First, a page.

In hard political times at home, Brown scrambled to be the first European leader to visit Obama and hopes to benefit from the high regard the American president enjoys in and to demonstrate British leadership at a time of economic uncertainty.
Brown, who arrived Monday night, is laying the groundwork for the G-20 economic summit of advanced and developing nations in London next month. The summit, which Brown is chairing, is critical for improving global economic confidence as well as Brown's political prospects.
CBS News correspondent Richard Roth reports that, while Brown's official business in Washington involves coming up with a British-American plan to save the world from economic collapse, unofficially, it's generally believed that what Brown's out to rescue in America - as much as the world economy - is his own political future.
One British journalist, asked by Roth to describe the nature of Brown's D.C. trip, did so with the following phrase: "panting desperation."
Brown plans to deliver a tough economic message for the White House and U.S. lawmakers, whom he will address Wednesday. He is urging the United States to avoid protectionism at a time that it has populist appeal.
Ahead of the U.S. trip, Brown was stressing the traditionally strong bonds between British and American leaders and urging the two countries to lead the world out of crisis.
The White House also pointed to the need for coordinated action.
"The president said in September that we have to act together in helping to stimulate the economies of the G-20 as well as ensuring that there are some financial rules of the road so that we don't find ourselves in the same position a few years down the line," White House press secretary Robert Gibbs said Monday.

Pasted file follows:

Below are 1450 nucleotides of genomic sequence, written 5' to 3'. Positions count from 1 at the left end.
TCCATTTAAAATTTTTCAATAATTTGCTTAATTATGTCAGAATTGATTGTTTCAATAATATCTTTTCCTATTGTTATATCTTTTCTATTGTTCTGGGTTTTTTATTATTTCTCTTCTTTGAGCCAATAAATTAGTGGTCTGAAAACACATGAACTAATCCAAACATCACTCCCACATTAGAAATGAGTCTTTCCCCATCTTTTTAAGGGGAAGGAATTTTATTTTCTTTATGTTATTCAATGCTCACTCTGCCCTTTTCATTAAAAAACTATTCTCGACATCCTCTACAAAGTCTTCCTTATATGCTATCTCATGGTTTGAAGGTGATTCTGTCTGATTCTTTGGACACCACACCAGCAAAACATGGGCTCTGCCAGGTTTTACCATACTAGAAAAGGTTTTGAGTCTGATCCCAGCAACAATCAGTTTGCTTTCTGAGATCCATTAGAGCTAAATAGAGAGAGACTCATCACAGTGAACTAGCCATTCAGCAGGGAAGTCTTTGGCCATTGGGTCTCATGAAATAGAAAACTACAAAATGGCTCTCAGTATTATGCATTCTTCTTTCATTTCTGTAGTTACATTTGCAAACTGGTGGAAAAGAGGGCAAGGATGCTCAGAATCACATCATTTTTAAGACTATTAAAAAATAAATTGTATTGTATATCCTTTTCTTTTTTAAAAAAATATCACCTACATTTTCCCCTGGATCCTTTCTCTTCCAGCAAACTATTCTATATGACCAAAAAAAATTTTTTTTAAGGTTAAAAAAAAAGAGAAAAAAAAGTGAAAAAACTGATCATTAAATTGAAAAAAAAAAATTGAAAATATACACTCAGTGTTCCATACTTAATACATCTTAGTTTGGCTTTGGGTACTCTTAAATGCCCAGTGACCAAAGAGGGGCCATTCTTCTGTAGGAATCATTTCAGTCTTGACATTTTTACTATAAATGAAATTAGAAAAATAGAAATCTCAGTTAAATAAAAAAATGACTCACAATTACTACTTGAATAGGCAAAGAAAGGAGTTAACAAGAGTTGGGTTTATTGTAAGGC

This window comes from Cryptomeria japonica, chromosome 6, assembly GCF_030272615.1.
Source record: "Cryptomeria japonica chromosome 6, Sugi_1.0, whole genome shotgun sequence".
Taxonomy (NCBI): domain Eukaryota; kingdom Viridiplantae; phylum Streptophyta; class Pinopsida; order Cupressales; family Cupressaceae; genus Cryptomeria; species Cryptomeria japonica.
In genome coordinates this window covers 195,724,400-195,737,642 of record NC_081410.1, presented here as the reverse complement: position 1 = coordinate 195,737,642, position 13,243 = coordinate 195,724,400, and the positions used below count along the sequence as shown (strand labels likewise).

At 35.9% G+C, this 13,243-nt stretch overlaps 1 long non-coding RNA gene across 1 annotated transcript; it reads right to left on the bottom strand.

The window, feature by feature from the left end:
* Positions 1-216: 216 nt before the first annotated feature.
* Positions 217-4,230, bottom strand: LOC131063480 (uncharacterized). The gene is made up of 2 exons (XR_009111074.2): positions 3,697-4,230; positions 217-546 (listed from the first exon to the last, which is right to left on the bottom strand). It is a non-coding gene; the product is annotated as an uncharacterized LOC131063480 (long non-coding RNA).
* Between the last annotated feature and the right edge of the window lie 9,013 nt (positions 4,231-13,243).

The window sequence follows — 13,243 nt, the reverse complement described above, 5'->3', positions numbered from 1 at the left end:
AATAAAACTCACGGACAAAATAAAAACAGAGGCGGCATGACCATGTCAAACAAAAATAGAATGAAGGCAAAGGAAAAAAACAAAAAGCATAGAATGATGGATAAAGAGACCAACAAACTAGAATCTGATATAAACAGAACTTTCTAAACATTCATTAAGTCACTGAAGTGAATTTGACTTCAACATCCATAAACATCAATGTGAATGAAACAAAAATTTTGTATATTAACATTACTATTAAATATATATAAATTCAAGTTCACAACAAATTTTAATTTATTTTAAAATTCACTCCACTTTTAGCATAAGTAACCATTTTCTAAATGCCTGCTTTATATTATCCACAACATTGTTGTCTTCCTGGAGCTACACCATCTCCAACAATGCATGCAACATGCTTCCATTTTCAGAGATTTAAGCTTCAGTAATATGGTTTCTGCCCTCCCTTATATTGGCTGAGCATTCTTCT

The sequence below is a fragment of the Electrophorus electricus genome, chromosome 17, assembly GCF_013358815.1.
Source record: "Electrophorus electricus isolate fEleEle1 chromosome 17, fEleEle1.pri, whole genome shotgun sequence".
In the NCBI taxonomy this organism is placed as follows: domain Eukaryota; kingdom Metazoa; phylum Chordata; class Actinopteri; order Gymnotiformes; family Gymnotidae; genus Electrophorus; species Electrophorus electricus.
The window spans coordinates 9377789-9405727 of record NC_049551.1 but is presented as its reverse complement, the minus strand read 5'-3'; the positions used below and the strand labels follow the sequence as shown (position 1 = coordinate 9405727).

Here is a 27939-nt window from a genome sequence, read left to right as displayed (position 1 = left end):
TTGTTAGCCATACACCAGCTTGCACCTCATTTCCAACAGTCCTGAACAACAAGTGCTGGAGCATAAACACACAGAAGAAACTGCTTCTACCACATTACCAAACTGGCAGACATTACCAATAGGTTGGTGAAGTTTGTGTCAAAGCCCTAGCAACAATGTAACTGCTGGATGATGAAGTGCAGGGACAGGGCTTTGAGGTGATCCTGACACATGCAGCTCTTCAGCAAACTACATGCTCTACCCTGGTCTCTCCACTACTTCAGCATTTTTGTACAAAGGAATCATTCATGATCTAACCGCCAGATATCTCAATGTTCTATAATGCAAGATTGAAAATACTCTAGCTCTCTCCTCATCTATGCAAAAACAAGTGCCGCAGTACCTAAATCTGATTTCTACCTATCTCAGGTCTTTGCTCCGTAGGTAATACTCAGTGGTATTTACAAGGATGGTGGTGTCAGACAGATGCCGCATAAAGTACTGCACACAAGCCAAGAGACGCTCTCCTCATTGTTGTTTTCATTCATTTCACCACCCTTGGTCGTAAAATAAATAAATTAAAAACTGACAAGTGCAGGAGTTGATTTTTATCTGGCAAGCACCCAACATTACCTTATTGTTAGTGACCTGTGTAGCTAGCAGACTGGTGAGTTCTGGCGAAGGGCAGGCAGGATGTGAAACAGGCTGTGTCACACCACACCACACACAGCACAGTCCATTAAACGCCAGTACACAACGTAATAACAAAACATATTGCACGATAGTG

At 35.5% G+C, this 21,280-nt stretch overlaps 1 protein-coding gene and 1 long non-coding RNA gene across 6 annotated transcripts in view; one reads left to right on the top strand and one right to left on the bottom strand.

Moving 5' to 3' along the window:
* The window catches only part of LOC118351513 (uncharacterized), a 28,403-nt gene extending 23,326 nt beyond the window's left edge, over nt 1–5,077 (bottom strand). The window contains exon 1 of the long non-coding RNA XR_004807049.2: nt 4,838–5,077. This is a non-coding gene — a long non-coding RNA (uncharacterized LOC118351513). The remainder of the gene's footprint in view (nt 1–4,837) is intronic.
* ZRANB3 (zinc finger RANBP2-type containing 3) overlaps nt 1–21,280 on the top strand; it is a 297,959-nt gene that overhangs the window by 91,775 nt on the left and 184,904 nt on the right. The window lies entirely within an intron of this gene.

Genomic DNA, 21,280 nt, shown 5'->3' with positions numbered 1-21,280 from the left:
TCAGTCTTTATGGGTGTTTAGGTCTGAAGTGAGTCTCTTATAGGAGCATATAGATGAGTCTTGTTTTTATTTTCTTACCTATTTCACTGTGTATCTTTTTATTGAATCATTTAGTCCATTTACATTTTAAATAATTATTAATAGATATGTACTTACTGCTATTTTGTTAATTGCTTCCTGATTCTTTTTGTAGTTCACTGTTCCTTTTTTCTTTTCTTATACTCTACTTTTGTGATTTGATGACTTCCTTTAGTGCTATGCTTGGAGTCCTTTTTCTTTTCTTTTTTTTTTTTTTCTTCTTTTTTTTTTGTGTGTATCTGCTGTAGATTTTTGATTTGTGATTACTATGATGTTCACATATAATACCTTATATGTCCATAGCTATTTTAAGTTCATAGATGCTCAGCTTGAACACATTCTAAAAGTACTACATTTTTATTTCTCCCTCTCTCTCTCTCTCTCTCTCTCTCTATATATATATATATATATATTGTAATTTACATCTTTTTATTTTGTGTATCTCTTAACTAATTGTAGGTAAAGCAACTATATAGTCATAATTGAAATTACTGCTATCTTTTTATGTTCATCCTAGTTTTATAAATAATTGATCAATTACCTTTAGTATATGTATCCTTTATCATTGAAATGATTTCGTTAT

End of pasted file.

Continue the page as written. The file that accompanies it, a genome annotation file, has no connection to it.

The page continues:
Brown has been lagging behind the conservative opposition in British opinion polls. Supporters hope an appearance with Obama and a leading role in next month's economic summit will help reverse his fortunes.
After somewhat frosty relations with President George W. Bush, Brown hopes to prove ties to London are as crucial to the United States as developing relations with China and Japan.
By tackling the protectionism issue, the British chief seeks to present himself as a plain-speaking friend, not reluctant to question his trans-Atlantic ally like predecessor Tony Blair, whom critics dubbed Bush's poodle.
Writing in London's Sunday Times over the weekend, Brown said he wanted to reach agreement with Obama on a global pact for the summit. He said that all nations should agree to inject cash into their economies, sign up to universal banking reforms and back an overhaul of international institutions.
"President Obama and I will discuss this week a global new deal, whose impact can stretch from the villages of Africa to reforming the financial institutions of London and New York - and giving security to the hardworking families in every country," Brown wrote.
Britain has invested billions of pounds to bail out banks and boost the country's economy, while Obama has had a $787 billion economic stimulus bill passed in the United States and is spending hundreds of billions more to bail out the financial sector.
The two leaders are also likely to touch on the war in Afghanistan, Iran's nuclear program, global warming and other topics.